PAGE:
I’ve recently returned from a small conference in Mexico. It concerned the state of the coastal ocean. I listened to the same discussions of the same problems that have featured at such conferences for decades. We are overfishing. Our coastal development has negative consequences. We are polluting the coastal ocean with nutrients, sediments, and noxious, often lab-built, novel chemicals that many marine organisms cannot deal with. We need stronger laws. We need to engage the people in environmental decisions. And so on.
Cancun, México – not the best, nor the worst example of tourism in the coastal tropics of the world. Tourism generates jobs and income but it also brings a host of problems for environmental sustainability and few tropical countries have been doing a good job of managing these problems.
What got distinctly uncomfortable was when young people asked me what they could do about these problems, as if I was an expert who should have some solutions – I don’t have any new answers, and few communities have paid much attention to all the old answers.
In contrast to the now very old problems typical of tropical coasts in tourist destinations, we are seeing lots of new problems as the climate changes. Back home in Canada we are still in the midst of the worst wildfire season on record. Fortunately, not here in Muskoka, but in many places from west coast to east and in the far north, fires are still burning out of control and that situation is likely to continue until after the first snow flies.
By 5th September 2023, wildfires had already burned 16.5 million hectares of land, a total area greater than that of Greece (or Bangladesh, Tunisia, or Honduras). This year’s total, not final yet, is already more than double the previous record set in 1989 and over six times the average area burned over the last several decades. To say this year is proving exceptional is an understatement. And nobody with any understanding of the situation thinks that this is a one-off and we will be back to ‘normal’ next year.
Managing a planned backburn to control the Ross Moore Lake fire in Kamloops, British Columbia, Canada, in July 2023. Photo © Jesse Winter/Bloomberg via Getty Images.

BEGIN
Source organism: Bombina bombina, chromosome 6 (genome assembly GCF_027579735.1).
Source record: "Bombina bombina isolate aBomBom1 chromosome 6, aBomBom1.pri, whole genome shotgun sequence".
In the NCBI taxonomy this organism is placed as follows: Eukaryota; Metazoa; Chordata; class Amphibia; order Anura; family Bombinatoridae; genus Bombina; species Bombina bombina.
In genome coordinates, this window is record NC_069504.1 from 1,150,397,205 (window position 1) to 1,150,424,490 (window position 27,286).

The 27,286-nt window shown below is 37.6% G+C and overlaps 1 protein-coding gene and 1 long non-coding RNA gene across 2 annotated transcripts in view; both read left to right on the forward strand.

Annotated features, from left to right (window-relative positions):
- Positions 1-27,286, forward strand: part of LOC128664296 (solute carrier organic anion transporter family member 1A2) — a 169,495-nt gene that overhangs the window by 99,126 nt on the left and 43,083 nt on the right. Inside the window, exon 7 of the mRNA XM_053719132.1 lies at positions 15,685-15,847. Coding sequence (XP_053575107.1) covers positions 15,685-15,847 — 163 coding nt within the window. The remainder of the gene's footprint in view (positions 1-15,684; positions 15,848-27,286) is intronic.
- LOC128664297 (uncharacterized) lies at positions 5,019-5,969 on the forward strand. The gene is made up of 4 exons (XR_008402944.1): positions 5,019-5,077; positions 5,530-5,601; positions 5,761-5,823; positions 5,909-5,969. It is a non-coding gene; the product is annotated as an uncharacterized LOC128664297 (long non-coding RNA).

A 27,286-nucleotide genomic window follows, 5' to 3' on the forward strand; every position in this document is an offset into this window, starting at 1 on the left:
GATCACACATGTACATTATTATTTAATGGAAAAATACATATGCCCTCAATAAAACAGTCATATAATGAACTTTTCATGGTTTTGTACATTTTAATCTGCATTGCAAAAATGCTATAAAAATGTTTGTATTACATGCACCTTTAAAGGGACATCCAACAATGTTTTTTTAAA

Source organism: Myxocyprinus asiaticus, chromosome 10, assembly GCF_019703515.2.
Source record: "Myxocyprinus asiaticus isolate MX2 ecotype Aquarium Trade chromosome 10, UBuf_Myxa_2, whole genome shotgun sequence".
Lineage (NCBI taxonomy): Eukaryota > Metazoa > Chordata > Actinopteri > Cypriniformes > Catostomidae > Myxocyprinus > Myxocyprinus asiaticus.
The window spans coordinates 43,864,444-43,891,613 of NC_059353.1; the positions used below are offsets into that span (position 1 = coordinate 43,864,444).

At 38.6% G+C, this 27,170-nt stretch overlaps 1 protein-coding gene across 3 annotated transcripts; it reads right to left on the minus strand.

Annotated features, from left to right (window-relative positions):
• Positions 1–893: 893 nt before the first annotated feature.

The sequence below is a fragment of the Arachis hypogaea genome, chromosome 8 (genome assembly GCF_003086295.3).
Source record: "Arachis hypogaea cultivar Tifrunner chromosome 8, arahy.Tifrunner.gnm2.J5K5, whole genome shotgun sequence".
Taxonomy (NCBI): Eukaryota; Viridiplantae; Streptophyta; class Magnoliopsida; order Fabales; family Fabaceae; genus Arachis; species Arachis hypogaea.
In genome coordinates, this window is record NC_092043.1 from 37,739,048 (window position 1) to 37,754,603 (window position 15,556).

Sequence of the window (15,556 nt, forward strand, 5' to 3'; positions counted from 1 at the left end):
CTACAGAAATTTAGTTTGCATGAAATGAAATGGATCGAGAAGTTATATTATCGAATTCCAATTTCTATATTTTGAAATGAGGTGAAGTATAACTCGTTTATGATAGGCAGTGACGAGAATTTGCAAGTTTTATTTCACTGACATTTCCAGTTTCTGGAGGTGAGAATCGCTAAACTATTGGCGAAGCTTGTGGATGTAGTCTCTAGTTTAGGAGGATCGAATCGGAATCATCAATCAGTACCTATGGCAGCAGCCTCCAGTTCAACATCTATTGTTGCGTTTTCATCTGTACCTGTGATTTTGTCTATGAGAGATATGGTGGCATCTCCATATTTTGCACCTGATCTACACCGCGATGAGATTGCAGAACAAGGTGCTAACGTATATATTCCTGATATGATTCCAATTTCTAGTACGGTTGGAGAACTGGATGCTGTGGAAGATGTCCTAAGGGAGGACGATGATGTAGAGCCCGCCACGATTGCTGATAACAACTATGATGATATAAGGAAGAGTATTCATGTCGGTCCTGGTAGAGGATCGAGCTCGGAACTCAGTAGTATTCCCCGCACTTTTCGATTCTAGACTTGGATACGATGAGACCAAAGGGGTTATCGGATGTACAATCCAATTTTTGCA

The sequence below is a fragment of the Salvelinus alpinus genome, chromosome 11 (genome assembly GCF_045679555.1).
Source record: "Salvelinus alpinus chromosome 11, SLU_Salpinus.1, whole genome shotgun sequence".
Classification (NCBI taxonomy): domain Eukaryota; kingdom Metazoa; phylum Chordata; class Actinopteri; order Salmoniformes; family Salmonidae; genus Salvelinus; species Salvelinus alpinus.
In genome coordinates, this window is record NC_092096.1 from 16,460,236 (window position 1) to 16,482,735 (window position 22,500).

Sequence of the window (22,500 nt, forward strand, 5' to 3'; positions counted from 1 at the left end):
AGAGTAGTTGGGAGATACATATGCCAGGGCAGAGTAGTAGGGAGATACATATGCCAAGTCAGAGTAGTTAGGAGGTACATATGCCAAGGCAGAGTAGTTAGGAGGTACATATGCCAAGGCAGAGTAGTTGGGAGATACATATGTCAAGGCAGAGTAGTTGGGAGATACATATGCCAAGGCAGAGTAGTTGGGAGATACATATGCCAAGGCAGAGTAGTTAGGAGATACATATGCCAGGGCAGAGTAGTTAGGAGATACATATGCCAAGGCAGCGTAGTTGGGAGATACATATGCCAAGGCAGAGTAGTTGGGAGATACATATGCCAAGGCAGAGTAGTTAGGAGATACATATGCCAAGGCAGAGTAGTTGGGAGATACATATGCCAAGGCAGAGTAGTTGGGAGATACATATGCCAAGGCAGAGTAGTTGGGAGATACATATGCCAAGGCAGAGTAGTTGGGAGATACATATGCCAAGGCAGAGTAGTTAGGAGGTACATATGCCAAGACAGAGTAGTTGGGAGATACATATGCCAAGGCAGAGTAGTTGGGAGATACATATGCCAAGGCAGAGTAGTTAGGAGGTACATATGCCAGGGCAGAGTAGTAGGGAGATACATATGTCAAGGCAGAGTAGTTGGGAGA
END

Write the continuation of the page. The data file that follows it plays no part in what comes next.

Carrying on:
There is a need for more effective fire management than has been practiced until now; that will take money and training and additional people employed. In a few years’ time, perhaps young people will be asking wildfire experts what can be done, and perhaps those experts will be as lost as I am concerning the coastal problems. Because I bet we will be talking about the need to deal with higher frequency and higher intensity fires for a long time before we actually start to make changes.
On 3rd August, the EU’s Copernicus Climate Service published a chart showing the horrifying extent of the CO2 emissions that results from all that burning across Canada. Need I point out that the likelihood of a fire season this serious has been heightened (one estimate says twice as likely) by climate change? Yes, yet again, we are responsible for this mess, even if you think of wildfire as ‘wild’.
Cumulative carbon emissions from Canada’s 2023 wildfires up to 1 August 2023.
Off the charts! Image © Copernicus.
This fire season is likely the first of a series of such ‘record’ seasons, a new ‘normal’ on our slow path into the Anthropocene. And it has immense consequences for Canada.
When the fire regime is changed for a forest, the forest changes too. When fires become more frequent, tree species that are better adapted to fire become more common as less tolerant species become less abundant. Greater fire frequency also changes the age structure of a forest towards younger trees.
Canada’s wildfires are also becoming larger and hotter. Such changes in the nature of fires change which tree species survive to replenish the forest. Seeds of fire-resistant species will be favored, and lighter, more readily transportable seeds are more likely to replenish the large open patches created by larger fires. Such changes are already evident across Canada’s vast boreal forest – tracts that were formerly made up of coniferous species such as black spruce or white pine are becoming more open, dominated by aspen, birch and grasses.